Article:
We are most pleased to invite you to participate in an evening of discussion on the role of ‘Local Energy Communities’ in the EU energy transition process with our distinguished speakers:
- Mr Siim Meeliste, Counsellor for Energy, Estonian Presidency of the EU;
- Mr Antonio Lopez-Nicolas, Deputy Head of Unit, Renewable Energy and CCS Policy, European Commission;
- Dr Jan Ole Voss, Legal Advisor, European Renewable Energy Federation;
- Mr Josh Robert, Advocacy Officer, Rescoop.eu.
Mr Luis Arturo Hernández, Innovation Team Lead, Decentralised Energy Systems, E.ON will hold an introductory speech and participate in the panel.
The debate will be moderated by Hughes Belin, freelance journalist.
This event will be held under the Chatham House Rule.
About the debate
As the European Commission stated, ‘Renewable Energy Sources (RES) contribute to climate change mitigation through the reduction of greenhouse gas emissions, achieve sustainable development, protect the environment and improve citizens’ health. Moreover, renewable energy is also emerging as a driver of inclusive economic growth, creating jobs and reinforcing energy security across Europe’. The executive body has also remarked on several occasions the crucial importance for the EU to become a world leader in renewable energies, not only for their added value to economic growth, job creation and energy security, but also due to the current evolutions of the international and diplomatic context. Accordingly, in October 2014, the European Council agreed on the ‘2030 framework for climate and energy’ by reaffirming the Union’s long-term commitment to the EU ambitious low-carbon energy strategy. EU institutions also identified 2030 as the year in which the European Union target of 27% of renewable energy consumption across Europe should be reached.
Alongside the EU decision-making process, a new model of energy production and consumption named ‘Local Energy Communities’ (LEC) has emerged across Europe; engaged citizens in a local energy community can lead to the creation of a local market, fostering local optimisation of supply and demand while at the same time facilitating the integration of renewables and enabling cost-effective grid expansion or operation. Furthermore, collective “self-prosumers” can become important enablers of the energy transition by promoting the uptake of electro-mobility and energy savings, boosting energy exchanges and encouraging the establishment of micro smart grids while increasing energy efficiency for the participating actors.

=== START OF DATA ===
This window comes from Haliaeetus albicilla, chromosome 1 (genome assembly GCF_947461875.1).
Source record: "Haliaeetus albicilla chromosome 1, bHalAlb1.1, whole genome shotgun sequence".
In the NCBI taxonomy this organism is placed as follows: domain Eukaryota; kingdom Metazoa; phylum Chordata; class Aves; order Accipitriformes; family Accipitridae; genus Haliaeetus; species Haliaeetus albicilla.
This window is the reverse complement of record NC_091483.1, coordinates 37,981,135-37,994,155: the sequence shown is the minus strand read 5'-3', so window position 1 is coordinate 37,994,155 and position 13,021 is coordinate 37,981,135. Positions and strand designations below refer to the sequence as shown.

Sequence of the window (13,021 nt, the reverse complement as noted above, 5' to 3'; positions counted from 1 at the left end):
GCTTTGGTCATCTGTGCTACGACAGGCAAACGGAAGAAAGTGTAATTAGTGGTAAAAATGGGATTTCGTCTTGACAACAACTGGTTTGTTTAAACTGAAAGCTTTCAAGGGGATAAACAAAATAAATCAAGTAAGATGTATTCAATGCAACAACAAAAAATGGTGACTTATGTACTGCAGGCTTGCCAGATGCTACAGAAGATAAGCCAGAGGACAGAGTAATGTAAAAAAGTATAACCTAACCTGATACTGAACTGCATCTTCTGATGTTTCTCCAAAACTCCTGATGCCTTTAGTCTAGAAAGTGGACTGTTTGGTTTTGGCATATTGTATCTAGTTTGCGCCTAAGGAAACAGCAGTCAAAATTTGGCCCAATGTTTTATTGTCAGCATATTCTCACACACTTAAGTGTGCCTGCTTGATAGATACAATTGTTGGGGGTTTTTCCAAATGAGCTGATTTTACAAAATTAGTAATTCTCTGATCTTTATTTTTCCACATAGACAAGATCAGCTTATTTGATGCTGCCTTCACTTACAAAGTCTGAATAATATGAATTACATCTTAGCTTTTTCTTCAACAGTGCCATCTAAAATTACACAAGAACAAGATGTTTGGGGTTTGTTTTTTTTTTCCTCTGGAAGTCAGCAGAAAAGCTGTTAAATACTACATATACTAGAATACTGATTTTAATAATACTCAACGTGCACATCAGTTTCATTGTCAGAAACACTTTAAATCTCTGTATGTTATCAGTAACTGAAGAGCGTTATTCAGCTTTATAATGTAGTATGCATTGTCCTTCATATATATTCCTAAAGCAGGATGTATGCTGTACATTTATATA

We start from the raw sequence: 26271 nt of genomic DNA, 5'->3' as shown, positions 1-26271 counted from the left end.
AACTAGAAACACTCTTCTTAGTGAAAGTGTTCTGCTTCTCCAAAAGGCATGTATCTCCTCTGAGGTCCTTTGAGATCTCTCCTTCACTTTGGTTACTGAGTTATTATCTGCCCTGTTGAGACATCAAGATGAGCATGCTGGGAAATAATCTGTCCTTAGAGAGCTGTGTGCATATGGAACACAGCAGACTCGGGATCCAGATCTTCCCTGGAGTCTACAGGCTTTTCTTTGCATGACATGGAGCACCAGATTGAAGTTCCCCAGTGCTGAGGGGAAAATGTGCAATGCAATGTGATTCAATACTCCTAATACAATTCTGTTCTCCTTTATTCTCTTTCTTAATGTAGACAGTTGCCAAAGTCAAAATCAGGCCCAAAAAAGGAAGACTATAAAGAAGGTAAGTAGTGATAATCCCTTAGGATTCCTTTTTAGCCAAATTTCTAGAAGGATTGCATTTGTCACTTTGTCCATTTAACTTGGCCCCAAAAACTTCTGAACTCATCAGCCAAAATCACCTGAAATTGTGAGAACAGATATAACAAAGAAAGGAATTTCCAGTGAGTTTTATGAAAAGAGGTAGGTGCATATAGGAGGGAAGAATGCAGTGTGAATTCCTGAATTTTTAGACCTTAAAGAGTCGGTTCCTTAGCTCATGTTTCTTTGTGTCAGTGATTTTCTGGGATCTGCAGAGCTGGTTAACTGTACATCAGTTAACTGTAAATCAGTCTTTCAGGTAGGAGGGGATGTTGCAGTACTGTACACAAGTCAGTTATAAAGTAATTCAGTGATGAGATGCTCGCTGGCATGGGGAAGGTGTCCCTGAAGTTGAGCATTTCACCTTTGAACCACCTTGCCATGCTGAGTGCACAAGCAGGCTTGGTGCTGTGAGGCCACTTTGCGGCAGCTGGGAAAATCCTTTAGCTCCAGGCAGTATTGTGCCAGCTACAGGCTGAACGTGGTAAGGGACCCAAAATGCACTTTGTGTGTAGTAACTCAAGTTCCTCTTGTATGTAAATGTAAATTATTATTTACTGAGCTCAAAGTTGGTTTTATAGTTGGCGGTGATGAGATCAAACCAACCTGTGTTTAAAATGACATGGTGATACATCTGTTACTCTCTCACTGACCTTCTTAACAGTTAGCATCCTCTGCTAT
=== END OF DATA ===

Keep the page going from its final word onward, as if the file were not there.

Although the Commission published a proposal for a recast of the 2009 RES directive and a proposal for a recast of the “Common rules for the internal market in electricity” (Electricity Directive) and the debate on both proposals in the Parliament is still in progress, the involvement of member states results of crucial importance, as they are both responsible for their respective national energy plans and free to reach the set targets according to their specificities. In addition, the successful implementation of the Local Energy Communities model depends not only on how European institutions will regulate the matter, but also on how the need for an efficient multi-level cooperation between European, national and local authorities will be met. As a result, at this point in time, it is still unclear to which extent the LEC system will be able to contribute to the transition of Europe towards a low-carbon economy.
The event will commence with a welcome drink at 7h00 pm, followed by a panel debate at 7.30 pm. After the panel debate there will be an opportunity for questions and discussions.
We look forward to seeing you at 7h00 pm on the 17th of October at Science14 Atrium, rue de la Science 14-B, Brussels..